Foreign reserves held by commercial banks rose by $519 million (Sh53.6 billion) in the year to February 2017, indicating uncertainty over the shilling’s exchange rate.
Latest Treasury data contained in the economic and budgetary review for the quarter ending March 2017 shows the amount of foreign reserves held in banks by the end of February stood at $2.45 billion (Sh240 billion), compared to $1.94 billion (Sh197 billion) a year earlier.
Investors and institutions anticipating a weakening of the shilling tend to accumulate dollars so as to avoid paying more for the greenback in future.
“It shows that there was pessimism about the local currency—projections that the shilling would come under pressure. The most pronounced period of accumulation normally comes after the budget is revealed, which gives an indicator of current account and budget deficits,” said ABC Capital corporate finance manager Johnson Nderi.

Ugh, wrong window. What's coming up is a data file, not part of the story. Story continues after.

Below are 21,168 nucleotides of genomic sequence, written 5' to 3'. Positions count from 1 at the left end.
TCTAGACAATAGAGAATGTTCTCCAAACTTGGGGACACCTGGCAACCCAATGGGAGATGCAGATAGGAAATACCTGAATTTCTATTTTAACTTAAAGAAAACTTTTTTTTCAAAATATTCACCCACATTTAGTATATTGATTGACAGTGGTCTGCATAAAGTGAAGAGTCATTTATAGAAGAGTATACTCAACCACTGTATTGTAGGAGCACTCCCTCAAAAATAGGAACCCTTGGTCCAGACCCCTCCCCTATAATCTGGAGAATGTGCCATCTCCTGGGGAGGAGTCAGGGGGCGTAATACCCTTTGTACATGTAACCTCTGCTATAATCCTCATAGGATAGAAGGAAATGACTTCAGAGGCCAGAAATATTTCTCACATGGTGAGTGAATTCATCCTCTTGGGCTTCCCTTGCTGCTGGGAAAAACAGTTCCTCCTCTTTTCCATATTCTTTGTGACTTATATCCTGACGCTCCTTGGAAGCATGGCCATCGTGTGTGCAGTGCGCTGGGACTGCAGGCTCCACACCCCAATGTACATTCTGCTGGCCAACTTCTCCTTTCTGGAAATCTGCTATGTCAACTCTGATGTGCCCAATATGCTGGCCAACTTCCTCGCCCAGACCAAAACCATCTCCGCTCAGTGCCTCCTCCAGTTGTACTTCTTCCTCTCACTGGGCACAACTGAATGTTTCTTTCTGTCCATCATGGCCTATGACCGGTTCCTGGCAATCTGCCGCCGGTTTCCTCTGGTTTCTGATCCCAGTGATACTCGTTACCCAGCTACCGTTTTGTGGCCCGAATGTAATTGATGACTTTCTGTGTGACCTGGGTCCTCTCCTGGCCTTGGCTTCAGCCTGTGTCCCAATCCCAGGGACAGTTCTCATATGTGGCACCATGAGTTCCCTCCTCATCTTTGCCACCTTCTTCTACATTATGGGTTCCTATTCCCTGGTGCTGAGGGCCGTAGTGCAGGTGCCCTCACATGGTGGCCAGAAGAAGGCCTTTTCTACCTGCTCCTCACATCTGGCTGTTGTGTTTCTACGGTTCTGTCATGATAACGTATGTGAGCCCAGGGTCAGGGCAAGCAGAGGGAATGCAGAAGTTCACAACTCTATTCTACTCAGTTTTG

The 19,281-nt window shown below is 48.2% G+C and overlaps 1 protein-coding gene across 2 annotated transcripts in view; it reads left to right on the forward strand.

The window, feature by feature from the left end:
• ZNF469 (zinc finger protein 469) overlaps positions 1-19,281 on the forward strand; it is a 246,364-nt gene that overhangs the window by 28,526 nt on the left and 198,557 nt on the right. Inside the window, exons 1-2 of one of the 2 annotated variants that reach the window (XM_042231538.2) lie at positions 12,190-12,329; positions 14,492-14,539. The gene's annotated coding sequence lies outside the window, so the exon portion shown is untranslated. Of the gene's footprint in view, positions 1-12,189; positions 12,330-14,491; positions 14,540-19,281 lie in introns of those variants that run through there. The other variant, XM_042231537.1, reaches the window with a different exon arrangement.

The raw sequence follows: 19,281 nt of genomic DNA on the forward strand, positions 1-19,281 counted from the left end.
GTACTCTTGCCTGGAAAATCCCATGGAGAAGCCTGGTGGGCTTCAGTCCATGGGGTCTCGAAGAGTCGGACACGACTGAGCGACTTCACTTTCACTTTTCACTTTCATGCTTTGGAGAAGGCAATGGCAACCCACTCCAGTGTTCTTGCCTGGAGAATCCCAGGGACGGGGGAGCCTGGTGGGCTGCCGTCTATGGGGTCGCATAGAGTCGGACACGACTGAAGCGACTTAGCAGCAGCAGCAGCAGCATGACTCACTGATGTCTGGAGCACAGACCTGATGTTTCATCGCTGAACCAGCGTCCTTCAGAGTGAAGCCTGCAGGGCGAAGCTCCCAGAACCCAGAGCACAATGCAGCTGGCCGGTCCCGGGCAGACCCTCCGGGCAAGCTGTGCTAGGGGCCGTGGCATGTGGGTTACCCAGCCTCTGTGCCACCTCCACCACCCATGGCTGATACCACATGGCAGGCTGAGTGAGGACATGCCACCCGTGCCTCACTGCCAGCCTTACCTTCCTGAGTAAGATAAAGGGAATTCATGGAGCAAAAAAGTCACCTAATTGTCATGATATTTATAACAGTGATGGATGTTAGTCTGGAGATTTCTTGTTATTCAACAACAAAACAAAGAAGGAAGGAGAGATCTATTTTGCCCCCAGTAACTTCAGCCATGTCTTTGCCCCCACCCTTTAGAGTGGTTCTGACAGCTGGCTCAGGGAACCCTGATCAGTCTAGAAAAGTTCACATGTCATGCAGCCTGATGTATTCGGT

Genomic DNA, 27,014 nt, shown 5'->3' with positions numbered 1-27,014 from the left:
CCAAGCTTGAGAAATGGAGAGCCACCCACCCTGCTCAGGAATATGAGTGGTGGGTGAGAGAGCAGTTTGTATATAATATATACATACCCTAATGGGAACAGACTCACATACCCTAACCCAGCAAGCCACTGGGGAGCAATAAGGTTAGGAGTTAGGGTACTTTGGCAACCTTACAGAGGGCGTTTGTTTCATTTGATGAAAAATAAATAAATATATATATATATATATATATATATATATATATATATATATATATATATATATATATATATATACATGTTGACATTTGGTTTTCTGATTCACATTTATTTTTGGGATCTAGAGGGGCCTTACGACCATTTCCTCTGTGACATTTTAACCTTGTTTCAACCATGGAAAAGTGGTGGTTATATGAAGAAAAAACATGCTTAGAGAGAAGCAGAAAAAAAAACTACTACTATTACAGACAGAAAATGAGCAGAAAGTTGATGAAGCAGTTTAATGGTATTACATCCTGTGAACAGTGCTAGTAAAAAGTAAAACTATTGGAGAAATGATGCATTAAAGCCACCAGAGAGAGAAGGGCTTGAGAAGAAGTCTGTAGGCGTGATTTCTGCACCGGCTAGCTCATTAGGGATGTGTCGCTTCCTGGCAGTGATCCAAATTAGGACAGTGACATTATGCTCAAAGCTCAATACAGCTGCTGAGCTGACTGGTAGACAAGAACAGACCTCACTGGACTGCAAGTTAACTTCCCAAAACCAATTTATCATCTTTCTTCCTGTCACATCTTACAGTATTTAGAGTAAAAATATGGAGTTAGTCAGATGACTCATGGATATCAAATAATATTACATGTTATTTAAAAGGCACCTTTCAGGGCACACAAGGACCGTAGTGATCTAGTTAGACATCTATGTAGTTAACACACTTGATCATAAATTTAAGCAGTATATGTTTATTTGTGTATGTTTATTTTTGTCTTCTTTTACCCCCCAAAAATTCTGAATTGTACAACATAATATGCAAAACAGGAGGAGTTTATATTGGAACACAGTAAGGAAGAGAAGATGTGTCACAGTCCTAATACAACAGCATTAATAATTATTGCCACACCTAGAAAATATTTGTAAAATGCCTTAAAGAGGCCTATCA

At the same time, the country’s official forex reserves, held by Central Bank #ticker:CBK, went down by $91 million (Sh9.2 billion) to $7.48 billion (Sh770 billion) in the one year period, showing the effect of CBK’s dollar sales in the market to control currency volatility, coupled with interest payments on external debt.
The official reserves have, however, rebounded since February, to hit $8.5 billion, reflecting dollar inflows from external debt by commercial, bilateral and multilateral lenders.
Banks had brought down their holdings towards the end of 2016 to $2.02 billion, in line with a steady shilling that had remained flat through the year.
They, however, set off on another round of dollar accumulation at the beginning of this year after the shilling depreciated by 1.3 per cent in the first two weeks of January to a 15-month low of 104 units.
The CBK had responded to this fall by actively selling dollars to the market — largely to banks — to stem volatility.
The currency has, however, stabilised in the second quarter of the year, settling at the 103 to 103.50 level to the dollar.
Going forward, the political risk associated with the August General Election is likely to come into play, which could push individuals and corporates to buy up more dollars as a hedge.